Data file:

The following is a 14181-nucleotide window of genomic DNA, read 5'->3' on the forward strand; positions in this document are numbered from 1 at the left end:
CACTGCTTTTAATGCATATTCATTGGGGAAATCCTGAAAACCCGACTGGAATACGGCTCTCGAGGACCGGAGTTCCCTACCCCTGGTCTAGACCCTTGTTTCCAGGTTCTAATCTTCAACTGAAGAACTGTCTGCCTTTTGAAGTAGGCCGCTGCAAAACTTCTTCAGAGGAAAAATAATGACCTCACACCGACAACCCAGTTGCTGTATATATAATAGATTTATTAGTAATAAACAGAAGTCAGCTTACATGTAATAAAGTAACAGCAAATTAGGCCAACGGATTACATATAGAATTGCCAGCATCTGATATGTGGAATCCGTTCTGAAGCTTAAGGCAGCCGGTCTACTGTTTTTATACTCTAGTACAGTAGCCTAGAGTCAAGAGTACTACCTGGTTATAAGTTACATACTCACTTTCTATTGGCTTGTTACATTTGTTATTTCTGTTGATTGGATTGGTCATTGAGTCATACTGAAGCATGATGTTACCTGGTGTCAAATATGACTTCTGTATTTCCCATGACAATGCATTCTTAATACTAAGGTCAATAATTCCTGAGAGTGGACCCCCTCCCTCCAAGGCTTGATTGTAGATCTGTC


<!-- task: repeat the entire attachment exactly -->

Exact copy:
The following is a 14181-nucleotide window of genomic DNA, read 5'->3' on the forward strand; positions in this document are numbered from 1 at the left end:
CACTGCTTTTAATGCATATTCATTGGGGAAATCCTGAAAACCCGACTGGAATACGGCTCTCGAGGACCGGAGTTCCCTACCCCTGGTCTAGACCCTTGTTTCCAGGTTCTAATCTTCAACTGAAGAACTGTCTGCCTTTTGAAGTAGGCCGCTGCAAAACTTCTTCAGAGGAAAAATAATGACCTCACACCGACAACCCAGTTGCTGTATATATAATAGATTTATTAGTAATAAACAGAAGTCAGCTTACATGTAATAAAGTAACAGCAAATTAGGCCAACGGATTACATATAGAATTGCCAGCATCTGATATGTGGAATCCGTTCTGAAGCTTAAGGCAGCCGGTCTACTGTTTTTATACTCTAGTACAGTAGCCTAGAGTCAAGAGTACTACCTGGTTATAAGTTACATACTCACTTTCTATTGGCTTGTTACATTTGTTATTTCTGTTGATTGGATTGGTCATTGAGTCATACTGAAGCATGATGTTACCTGGTGTCAAATATGACTTCTGTATTTCCCATGACAATGCATTCTTAATACTAAGGTCAATAATTCCTGAGAGTGGACCCCCTCCCTCCAAGGCTTGATTGTAGATCTGTC